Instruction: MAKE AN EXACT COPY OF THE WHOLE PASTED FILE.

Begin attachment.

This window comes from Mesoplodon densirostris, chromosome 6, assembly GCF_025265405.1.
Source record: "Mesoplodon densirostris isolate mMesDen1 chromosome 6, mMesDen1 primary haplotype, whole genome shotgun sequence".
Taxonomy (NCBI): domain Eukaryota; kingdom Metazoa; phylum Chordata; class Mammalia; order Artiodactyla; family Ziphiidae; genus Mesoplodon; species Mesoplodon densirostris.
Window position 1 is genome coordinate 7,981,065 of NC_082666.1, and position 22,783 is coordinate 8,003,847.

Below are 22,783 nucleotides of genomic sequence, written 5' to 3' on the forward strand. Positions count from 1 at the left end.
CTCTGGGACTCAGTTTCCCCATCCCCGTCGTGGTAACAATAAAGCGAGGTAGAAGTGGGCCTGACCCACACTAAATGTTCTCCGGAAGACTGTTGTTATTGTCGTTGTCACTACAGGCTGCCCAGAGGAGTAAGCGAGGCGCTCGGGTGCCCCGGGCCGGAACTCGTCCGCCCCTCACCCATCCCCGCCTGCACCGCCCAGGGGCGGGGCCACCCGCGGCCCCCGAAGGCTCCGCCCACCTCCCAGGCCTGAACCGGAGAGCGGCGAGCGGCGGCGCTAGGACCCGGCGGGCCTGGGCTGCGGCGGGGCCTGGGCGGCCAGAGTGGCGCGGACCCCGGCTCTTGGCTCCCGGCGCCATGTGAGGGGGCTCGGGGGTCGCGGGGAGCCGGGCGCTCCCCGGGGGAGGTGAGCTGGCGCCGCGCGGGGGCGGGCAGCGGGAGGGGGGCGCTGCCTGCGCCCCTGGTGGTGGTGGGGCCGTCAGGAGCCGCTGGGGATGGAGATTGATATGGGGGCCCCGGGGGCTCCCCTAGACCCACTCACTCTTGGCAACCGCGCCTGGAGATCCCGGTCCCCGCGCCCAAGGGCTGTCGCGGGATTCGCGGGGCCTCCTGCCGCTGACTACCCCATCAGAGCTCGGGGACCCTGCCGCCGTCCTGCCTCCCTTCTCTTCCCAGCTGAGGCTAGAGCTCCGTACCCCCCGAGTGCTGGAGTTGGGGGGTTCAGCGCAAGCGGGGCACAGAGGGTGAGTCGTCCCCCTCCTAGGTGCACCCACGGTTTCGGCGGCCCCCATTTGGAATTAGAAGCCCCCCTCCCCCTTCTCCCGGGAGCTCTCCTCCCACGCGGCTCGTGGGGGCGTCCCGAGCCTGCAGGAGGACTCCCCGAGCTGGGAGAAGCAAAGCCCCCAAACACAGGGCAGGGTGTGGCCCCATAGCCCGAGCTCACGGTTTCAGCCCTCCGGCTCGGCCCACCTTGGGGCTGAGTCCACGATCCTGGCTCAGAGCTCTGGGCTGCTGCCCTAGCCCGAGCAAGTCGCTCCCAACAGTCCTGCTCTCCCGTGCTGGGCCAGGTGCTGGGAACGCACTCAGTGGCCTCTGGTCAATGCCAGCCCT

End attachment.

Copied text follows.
This window comes from Mesoplodon densirostris, chromosome 6, assembly GCF_025265405.1.
Source record: "Mesoplodon densirostris isolate mMesDen1 chromosome 6, mMesDen1 primary haplotype, whole genome shotgun sequence".
Taxonomy (NCBI): domain Eukaryota; kingdom Metazoa; phylum Chordata; class Mammalia; order Artiodactyla; family Ziphiidae; genus Mesoplodon; species Mesoplodon densirostris.
Window position 1 is genome coordinate 7,981,065 of NC_082666.1, and position 22,783 is coordinate 8,003,847.

Below are 22,783 nucleotides of genomic sequence, written 5' to 3' on the forward strand. Positions count from 1 at the left end.
CTCTGGGACTCAGTTTCCCCATCCCCGTCGTGGTAACAATAAAGCGAGGTAGAAGTGGGCCTGACCCACACTAAATGTTCTCCGGAAGACTGTTGTTATTGTCGTTGTCACTACAGGCTGCCCAGAGGAGTAAGCGAGGCGCTCGGGTGCCCCGGGCCGGAACTCGTCCGCCCCTCACCCATCCCCGCCTGCACCGCCCAGGGGCGGGGCCACCCGCGGCCCCCGAAGGCTCCGCCCACCTCCCAGGCCTGAACCGGAGAGCGGCGAGCGGCGGCGCTAGGACCCGGCGGGCCTGGGCTGCGGCGGGGCCTGGGCGGCCAGAGTGGCGCGGACCCCGGCTCTTGGCTCCCGGCGCCATGTGAGGGGGCTCGGGGGTCGCGGGGAGCCGGGCGCTCCCCGGGGGAGGTGAGCTGGCGCCGCGCGGGGGCGGGCAGCGGGAGGGGGGCGCTGCCTGCGCCCCTGGTGGTGGTGGGGCCGTCAGGAGCCGCTGGGGATGGAGATTGATATGGGGGCCCCGGGGGCTCCCCTAGACCCACTCACTCTTGGCAACCGCGCCTGGAGATCCCGGTCCCCGCGCCCAAGGGCTGTCGCGGGATTCGCGGGGCCTCCTGCCGCTGACTACCCCATCAGAGCTCGGGGACCCTGCCGCCGTCCTGCCTCCCTTCTCTTCCCAGCTGAGGCTAGAGCTCCGTACCCCCCGAGTGCTGGAGTTGGGGGGTTCAGCGCAAGCGGGGCACAGAGGGTGAGTCGTCCCCCTCCTAGGTGCACCCACGGTTTCGGCGGCCCCCATTTGGAATTAGAAGCCCCCCTCCCCCTTCTCCCGGGAGCTCTCCTCCCACGCGGCTCGTGGGGGCGTCCCGAGCCTGCAGGAGGACTCCCCGAGCTGGGAGAAGCAAAGCCCCCAAACACAGGGCAGGGTGTGGCCCCATAGCCCGAGCTCACGGTTTCAGCCCTCCGGCTCGGCCCACCTTGGGGCTGAGTCCACGATCCTGGCTCAGAGCTCTGGGCTGCTGCCCTAGCCCGAGCAAGTCGCTCCCAACAGTCCTGCTCTCCCGTGCTGGGCCAGGTGCTGGGAACGCACTCAGTGGCCTCTGGTCAATGCCAGCCCT